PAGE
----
Tuesday, May 15, 2012

Munich Olympics 40 years later

The Opening Ceremony of the Olympics is a celebration showcasing the best of the Host Nation. It features a parade of all competing nations and the highly anticipated entrance of the Olympic Flame,which ignites the Cauldron and signals the start of the Games.
The eyes of the world will be on London this summer for the Opening Ceremony of the London 2012 Olympic games.

The London Games will have a security force of 23,700, according to the British government's most recent report. With a security budget of at least $1.6 billion, the London Games are the largest peacetime security operation in Britain's history. The budget has grown dramatically in the past 40 years, especially since the tragic events at the Munich Olympics in 1972.
It was another time, but in many ways the summer of 1972 was a time much like today. A global recession and fears of inflation dampened worldwide economies. The Cold War was near its height, making Americans uneasy about the future. The United States was winding down a costly, controversial war on the other side of the world.

These had been advertised as the “Friendly Olympics”.

Coming less than 30 years after World War II ended, the choice of Munich as a venue had been controversial from the outset.More than most German cities, Munich had been closely associated with the rise of the Nazi Party. The first concentration camp, Dachau, was located on Munich’s outskirts, and the Israeli team had visited the site just before the opening ceremony.
It was the first time Germany had hosted the Summer Games since 1936 Olympics in Berlin, which were presided over by a confident,  Adolf Hitler. Hoping for forgiveness, the Germans had promoted a relaxed and friendly atmosphere.Now, the image of Jewish athletes with their lives at risk threatened to destroy all that.

Eight Palestinian gunmen from the Black September organization had broken into the Olympic Village. There they seized11 Israeli athletes, coaches and officials in their apartments.
Two of the hostages were slain in the first moments. By the end of the day, the nine other Israeli hostages and all but three of the gunmen would be dead. The stain of that terrible day would remain for decades — on the city of Munich, on German officials and on the Olympic movement’s leadership, which tried to downplay the tragedy.

Forty years later, as we near the 2012 Summer Olympics in London, the memory of the Munich Massacre remains etched in our collective memory. Even those who weren’t alive in 1972 can see the legacy of Munich in the fortress of security built around the London Olympics. More than $2 billion will go to trying to make sure such an incident will not, cannot, happen in London. But the legacy cuts much deeper than that. What transpired on that September morning was a loss of innocence and a realization that even a sports event isn’t immune to the reality of the outside world.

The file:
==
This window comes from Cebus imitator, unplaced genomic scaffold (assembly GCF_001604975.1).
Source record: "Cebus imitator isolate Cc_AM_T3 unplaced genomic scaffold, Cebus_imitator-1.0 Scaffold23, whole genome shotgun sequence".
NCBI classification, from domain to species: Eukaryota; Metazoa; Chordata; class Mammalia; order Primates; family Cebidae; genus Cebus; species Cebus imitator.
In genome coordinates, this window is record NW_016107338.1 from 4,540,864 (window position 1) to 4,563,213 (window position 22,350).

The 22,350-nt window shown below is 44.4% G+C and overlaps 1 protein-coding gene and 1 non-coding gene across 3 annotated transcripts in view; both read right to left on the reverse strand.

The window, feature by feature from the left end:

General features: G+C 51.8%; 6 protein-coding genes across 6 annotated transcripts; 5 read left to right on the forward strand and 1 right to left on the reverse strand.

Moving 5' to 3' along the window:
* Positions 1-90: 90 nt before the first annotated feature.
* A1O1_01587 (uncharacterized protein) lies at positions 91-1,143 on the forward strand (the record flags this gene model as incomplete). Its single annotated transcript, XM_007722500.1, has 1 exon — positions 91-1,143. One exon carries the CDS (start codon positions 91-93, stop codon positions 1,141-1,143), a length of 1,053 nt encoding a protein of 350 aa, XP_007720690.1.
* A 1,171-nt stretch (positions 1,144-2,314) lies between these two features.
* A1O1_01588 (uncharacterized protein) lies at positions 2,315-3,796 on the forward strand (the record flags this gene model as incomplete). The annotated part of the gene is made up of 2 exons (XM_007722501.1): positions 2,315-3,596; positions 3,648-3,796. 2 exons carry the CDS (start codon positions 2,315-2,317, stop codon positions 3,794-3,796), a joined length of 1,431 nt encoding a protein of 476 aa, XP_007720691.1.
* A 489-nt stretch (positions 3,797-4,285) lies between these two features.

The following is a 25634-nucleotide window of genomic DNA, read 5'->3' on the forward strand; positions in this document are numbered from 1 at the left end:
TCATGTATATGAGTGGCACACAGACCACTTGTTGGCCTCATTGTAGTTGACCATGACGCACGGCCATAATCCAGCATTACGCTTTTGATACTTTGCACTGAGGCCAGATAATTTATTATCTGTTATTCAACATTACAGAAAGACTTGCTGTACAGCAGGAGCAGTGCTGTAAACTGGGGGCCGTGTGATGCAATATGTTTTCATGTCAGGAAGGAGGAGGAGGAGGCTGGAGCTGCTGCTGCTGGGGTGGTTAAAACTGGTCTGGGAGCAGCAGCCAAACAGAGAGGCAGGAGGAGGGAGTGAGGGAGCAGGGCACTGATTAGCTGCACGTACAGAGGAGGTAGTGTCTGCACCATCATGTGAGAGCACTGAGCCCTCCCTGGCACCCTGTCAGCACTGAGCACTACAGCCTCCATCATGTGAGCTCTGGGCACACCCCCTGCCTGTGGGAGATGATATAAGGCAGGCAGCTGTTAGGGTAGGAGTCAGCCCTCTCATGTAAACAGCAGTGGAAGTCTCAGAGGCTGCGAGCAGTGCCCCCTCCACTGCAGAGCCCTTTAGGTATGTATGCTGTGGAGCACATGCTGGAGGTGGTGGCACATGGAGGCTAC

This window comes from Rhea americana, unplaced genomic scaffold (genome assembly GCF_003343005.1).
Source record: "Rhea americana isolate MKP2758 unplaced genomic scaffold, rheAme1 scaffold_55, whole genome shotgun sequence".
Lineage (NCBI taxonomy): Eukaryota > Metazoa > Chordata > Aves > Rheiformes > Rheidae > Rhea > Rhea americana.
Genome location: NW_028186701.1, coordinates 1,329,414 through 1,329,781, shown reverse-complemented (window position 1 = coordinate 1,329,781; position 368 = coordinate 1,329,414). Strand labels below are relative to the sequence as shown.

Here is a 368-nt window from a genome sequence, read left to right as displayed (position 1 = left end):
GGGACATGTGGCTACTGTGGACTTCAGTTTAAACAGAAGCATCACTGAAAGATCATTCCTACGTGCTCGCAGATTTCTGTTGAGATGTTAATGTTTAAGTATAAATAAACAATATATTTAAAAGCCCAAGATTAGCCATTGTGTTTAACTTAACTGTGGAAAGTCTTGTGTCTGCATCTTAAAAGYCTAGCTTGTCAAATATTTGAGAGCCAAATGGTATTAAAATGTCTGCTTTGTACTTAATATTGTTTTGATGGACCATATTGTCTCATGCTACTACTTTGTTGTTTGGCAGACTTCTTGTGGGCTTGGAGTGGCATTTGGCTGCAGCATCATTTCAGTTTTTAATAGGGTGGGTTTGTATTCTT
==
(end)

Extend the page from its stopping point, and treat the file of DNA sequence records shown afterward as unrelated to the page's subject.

The 1972 Summer Games will always be remembered as “the Munich Massacre.”
The image we remember from Munich is the masked gunman, leaning over the apartment balcony, stamping a seal of terror on an event so universally beloved.
“It’s the place we were told there are no wars, no hostilities, people living in the Olympic Village together with no boundaries,” said Efraim Zinger, head of the Olympic Committee of Israel. “It was a breaking of a kind of a dream. One morning we woke up, it was kind of a nightmare.”

So in London this summer, more than 10,000  of the world’s greatest athletes will congregate. And, there’s a chance they will bring with them the world’s worst problems. Yet the athletes will still come, and so will millions of spectators.
The events of 1972, were a jarring reminder that, despite the dreams of its founders, the Olympics cannot be separated from global politics.
Four decades later, security has become as integral a part of the games as the athletes, spectators and media. The British expect to spend more than $1.6 billion to protect this summer’s games. In the 4 decades since the 1972 Olympic Games, the families of the slain Israeli Olympians have repeatedly requested a moment of silence in memory of the massacre. Hopefully, this year, their request will be honored.  

1 comment:

  1. It is so very painful to live in a world that seems to love terror and hatred and clings to these over love and true acceptance (which beats that word 'tolerance' any day!) I join with you in the hope that this year's Olympics can overcome barriers and showcase what is good and right and lovely among us...Nice post!